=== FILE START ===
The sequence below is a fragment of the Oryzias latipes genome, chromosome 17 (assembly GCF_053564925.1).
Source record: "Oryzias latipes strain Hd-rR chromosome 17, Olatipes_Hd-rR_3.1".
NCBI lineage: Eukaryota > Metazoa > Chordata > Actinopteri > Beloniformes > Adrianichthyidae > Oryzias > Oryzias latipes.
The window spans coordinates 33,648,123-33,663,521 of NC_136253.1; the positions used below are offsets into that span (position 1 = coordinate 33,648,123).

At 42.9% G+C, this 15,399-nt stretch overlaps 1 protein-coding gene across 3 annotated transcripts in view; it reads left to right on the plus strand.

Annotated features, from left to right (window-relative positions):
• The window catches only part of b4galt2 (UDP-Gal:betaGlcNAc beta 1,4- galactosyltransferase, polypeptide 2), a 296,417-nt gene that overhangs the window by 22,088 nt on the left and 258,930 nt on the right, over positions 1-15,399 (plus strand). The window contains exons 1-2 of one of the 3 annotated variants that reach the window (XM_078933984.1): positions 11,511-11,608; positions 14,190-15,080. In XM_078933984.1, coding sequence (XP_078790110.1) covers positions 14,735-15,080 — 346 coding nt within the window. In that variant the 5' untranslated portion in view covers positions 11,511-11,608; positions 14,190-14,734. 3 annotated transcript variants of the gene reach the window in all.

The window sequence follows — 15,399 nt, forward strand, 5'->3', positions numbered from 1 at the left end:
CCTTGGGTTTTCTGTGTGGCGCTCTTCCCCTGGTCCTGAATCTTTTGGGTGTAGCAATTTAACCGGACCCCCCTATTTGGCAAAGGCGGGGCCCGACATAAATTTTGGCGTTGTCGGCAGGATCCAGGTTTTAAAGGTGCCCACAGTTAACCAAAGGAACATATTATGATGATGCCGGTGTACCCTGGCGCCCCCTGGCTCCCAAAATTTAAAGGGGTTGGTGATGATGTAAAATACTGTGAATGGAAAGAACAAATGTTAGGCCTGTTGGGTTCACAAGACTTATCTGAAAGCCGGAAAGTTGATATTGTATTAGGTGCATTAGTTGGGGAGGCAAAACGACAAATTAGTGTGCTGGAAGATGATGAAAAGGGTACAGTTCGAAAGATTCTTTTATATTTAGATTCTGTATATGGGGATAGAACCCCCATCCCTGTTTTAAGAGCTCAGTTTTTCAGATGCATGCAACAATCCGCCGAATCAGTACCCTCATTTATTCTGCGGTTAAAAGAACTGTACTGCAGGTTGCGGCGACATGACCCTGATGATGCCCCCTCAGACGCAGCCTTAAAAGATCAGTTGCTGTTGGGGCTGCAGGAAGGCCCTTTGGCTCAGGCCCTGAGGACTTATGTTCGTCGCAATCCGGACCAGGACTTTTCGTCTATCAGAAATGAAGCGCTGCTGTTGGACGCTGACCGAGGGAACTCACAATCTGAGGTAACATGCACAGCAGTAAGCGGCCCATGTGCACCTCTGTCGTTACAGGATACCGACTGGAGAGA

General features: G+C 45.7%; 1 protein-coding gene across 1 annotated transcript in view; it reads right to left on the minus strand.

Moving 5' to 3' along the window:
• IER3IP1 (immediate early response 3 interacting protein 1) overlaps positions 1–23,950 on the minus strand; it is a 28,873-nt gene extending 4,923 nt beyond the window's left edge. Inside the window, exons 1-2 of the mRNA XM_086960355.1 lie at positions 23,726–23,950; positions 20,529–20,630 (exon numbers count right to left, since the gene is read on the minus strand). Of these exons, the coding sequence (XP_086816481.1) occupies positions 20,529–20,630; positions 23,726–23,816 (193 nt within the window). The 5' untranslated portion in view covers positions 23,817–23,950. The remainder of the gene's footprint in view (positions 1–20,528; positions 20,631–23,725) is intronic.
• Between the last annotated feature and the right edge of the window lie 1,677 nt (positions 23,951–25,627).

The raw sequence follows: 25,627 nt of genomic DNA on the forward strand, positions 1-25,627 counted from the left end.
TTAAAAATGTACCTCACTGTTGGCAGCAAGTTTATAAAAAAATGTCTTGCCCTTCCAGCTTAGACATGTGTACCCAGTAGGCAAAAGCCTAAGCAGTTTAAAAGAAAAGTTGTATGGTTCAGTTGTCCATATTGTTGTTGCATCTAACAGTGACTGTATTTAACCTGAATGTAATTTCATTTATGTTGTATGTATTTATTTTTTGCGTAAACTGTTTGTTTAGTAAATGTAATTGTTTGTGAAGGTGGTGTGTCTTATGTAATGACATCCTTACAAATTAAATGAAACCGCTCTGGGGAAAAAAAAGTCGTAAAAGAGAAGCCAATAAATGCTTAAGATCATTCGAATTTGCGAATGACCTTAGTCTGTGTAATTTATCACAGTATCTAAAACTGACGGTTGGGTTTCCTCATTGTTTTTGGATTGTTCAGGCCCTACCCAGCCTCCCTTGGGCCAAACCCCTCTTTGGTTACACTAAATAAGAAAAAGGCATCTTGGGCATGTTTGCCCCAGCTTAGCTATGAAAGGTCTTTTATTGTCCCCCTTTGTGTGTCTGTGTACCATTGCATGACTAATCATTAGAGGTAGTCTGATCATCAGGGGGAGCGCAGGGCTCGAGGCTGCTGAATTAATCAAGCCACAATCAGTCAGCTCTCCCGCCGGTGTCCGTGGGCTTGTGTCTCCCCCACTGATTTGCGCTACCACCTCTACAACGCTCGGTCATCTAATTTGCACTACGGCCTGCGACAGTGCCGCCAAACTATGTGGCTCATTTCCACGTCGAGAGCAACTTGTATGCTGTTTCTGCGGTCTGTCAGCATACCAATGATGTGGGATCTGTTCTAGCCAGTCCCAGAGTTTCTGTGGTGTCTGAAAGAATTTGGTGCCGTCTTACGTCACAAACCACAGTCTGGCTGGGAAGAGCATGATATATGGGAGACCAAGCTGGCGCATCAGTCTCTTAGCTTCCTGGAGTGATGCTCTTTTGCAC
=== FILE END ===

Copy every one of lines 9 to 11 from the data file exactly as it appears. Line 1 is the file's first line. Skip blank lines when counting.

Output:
CCTTGGGTTTTCTGTGTGGCGCTCTTCCCCTGGTCCTGAATCTTTTGGGTGTAGCAATTTAACCGGACCCCCCTATTTGGCAAAGGCGGGGCCCGACATAAATTTTGGCGTTGTCGGCAGGATCCAGGTTTTAAAGGTGCCCACAGTTAACCAAAGGAACATATTATGATGATGCCGGTGTACCCTGGCGCCCCCTGGCTCCCAAAATTTAAAGGGGTTGGTGATGATGTAAAATACTGTGAATGGAAAGAACAAATGTTAGGCCTGTTGGGTTCACAAGACTTATCTGAAAGCCGGAAAGTTGATATTGTATTAGGTGCATTAGTTGGGGAGGCAAAACGACAAATTAGTGTGCTGGAAGATGATGAAAAGGGTACAGTTCGAAAGATTCTTTTATATTTAGATTCTGTATATGGGGATAGAACCCCCATCCCTGTTTTAAGAGCTCAGTTTTTCAGATGCATGCAACAATCCGCCGAATCAGTACCCTCATTTATTCTGCGGTTAAAAGAACTGTACTGCAGGTTGCGGCGACATGACCCTGATGATGCCCCCTCAGACGCAGCCTTAAAAGATCAGTTGCTGTTGGGGCTGCAGGAAGGCCCTTTGGCTCAGGCCCTGAGGACTTATGTTCGTCGCAATCCGGACCAGGACTTTTCGTCTATCAGAAATGAAGCGCTGCTGTTGGACGCTGACCGAGGGAACTCACAATCTGAGGTAACATGCACAGCAGTAAGCGGCCCATGTGCACCTCTGTCGTTACAGGATACCGACTGGAGAGA

General features: G+C 45.7%; 1 protein-coding gene across 1 annotated transcript in view; it reads right to left on the minus strand.

Moving 5' to 3' along the window: